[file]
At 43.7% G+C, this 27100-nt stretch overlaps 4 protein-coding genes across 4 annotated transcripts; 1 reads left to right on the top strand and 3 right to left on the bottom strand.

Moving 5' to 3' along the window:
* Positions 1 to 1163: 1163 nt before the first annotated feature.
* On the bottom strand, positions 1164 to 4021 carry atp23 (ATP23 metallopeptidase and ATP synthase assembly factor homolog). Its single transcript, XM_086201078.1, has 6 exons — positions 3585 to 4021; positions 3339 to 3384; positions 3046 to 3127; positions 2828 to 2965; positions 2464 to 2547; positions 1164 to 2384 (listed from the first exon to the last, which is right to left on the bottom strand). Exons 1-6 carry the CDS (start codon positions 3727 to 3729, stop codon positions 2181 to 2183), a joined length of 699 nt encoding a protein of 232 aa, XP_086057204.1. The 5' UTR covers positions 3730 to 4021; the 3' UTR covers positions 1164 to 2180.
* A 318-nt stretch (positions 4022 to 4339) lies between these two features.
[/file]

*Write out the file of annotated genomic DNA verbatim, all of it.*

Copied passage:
At 43.7% G+C, this 27100-nt stretch overlaps 4 protein-coding genes across 4 annotated transcripts; 1 reads left to right on the top strand and 3 right to left on the bottom strand.

Moving 5' to 3' along the window:
* Positions 1 to 1163: 1163 nt before the first annotated feature.
* On the bottom strand, positions 1164 to 4021 carry atp23 (ATP23 metallopeptidase and ATP synthase assembly factor homolog). Its single transcript, XM_086201078.1, has 6 exons — positions 3585 to 4021; positions 3339 to 3384; positions 3046 to 3127; positions 2828 to 2965; positions 2464 to 2547; positions 1164 to 2384 (listed from the first exon to the last, which is right to left on the bottom strand). Exons 1-6 carry the CDS (start codon positions 3727 to 3729, stop codon positions 2181 to 2183), a joined length of 699 nt encoding a protein of 232 aa, XP_086057204.1. The 5' UTR covers positions 3730 to 4021; the 3' UTR covers positions 1164 to 2180.
* A 318-nt stretch (positions 4022 to 4339) lies between these two features.